Miriam has some sober lessons to teach us. She was a good example and she was a bad example; in fact, she was just like we are! We are simply not perfect every day of every month of every year!
The first we meet Miriam is in her role as a protective sister standing watch over baby Moses.
Nearly eighty years pass and God would deliver them with a mighty hand and destroy the nation that had enslaved their people for four hundred years.
Try to put yourself in Miriam’s place, as she sees the fearlessness of her brothers Moses, and Aaron as they resound God’s commands to Pharaoh! She sees one plague after another devastate and humiliate the Egyptians. These were her brothers, and God was using them to totally defeat Pharaoh!
During this six-week time, I believe Miriam rallied the Israelite women. She was thrust into a place of prominence because her brothers were who they were, but also because God had given her abilities that made her a leader of women.
Finally, the unforgettable night came when Israel left Egypt. God delivered them and destroyed the Egyptians through the Red Sea. The Israelites were free forever! It was a time for joy and singing.
Then Miriam the prophetess, Aaron’s sister, took a tambourine in her hand, and all the women followed her, with tambourines and dancing. Miriam sang to them.
“Sing to the LORD, for he is highly exalted.
The horse and its rider, he has hurled into the sea.” Exodus 15:20-21
Try to imagine what it was like . . . After a few years, Moses chose a new wife. Maybe Miriam didn’t like another woman’s influence in her brother’s life. In any case, this became the platform Miriam and Aaron used to advance their own authority to equality with Moses. They began to talk about Moses.
They talked to each other first, and then to others.
We all know how it’s done. It started with what they didn’t like about their secondary position of leadership, and then it spread subtly . . . hints of dissatisfaction, questioning judgment, disappointment in leadership, self-promotion.
Most of us have done this, motivated by pride, jealousy, and envy, we tear down other people or we rebel against the leadership that God has placed over us. This can happen in the church, at home, in our families, or at work. It’s the most destructive thing that we can do!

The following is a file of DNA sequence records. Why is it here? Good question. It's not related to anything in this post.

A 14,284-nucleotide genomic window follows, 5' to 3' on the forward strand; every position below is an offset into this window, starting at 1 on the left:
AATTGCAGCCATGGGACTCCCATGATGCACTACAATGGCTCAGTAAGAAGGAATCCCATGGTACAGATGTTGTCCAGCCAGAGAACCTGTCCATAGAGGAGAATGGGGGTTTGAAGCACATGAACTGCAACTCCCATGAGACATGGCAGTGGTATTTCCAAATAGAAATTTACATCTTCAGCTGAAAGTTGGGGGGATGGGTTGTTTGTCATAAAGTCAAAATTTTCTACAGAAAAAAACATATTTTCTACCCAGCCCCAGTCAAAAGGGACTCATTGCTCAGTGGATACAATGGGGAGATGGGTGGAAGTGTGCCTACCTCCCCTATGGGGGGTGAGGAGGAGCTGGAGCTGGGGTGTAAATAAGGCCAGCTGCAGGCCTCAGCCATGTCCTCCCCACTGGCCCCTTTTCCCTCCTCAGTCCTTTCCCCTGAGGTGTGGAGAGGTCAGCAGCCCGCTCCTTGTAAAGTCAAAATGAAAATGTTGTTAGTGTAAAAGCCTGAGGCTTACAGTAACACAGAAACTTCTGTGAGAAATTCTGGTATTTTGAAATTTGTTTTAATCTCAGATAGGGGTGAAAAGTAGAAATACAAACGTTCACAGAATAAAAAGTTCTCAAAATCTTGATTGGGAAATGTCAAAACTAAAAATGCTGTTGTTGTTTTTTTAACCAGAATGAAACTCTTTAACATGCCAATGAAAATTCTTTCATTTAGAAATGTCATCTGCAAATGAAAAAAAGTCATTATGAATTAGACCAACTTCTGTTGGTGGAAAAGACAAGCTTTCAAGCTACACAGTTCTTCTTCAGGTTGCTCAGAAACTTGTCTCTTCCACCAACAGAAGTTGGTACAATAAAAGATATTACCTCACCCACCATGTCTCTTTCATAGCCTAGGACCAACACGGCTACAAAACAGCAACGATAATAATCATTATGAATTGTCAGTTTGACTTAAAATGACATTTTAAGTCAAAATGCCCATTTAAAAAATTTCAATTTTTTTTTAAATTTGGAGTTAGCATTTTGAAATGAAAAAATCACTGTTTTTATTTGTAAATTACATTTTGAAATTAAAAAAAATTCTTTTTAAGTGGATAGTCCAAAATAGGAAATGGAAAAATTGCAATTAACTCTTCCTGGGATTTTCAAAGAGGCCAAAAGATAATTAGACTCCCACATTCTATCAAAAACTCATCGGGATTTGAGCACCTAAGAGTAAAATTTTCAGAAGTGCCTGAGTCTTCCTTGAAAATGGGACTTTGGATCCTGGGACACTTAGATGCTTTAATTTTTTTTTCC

With the tongue we praise our Lord and Father, and with it we curse men, who have been made in God’s likeness. Out of the same mouth come praise and cursing. My brothers, this should not be. James 3:9-10
Authority is established by God.
Because of the condition of Miriam’s heart; God brought leprosy.
“The anger of the LORD burned against them, and he left them. When the cloud lifted from above the Tent, there stood Miriam — leprous, like snow.” Numbers 12:9-10
This leader of women, the prophetess who wanted to be equal with the leader God had appointed, was put outside the camp alone for seven days (until God healed her). What do you think she thought of while out there? Maybe now she was content to be what God had called her to be—a leader of women, under Moses’ leadership.
She had thirty-eight more years to live under Moses’ leadership, and she never challenged it again. In fact, we never hear her mentioned again, until chapter 20, when she’s about 130 years old. They are on the border of the Promised Land for the second time and she dies. She was still a woman of influence, because they record her death.
Miriam was a woman of influence. She lost influence by making a play for power. Are you satisfied with what God has given you to be and to do? Are you serving him wholeheartedly, just where you are, whatever your calling?
There is much to learn from Miriam’s experiences.
Read more about Miriam: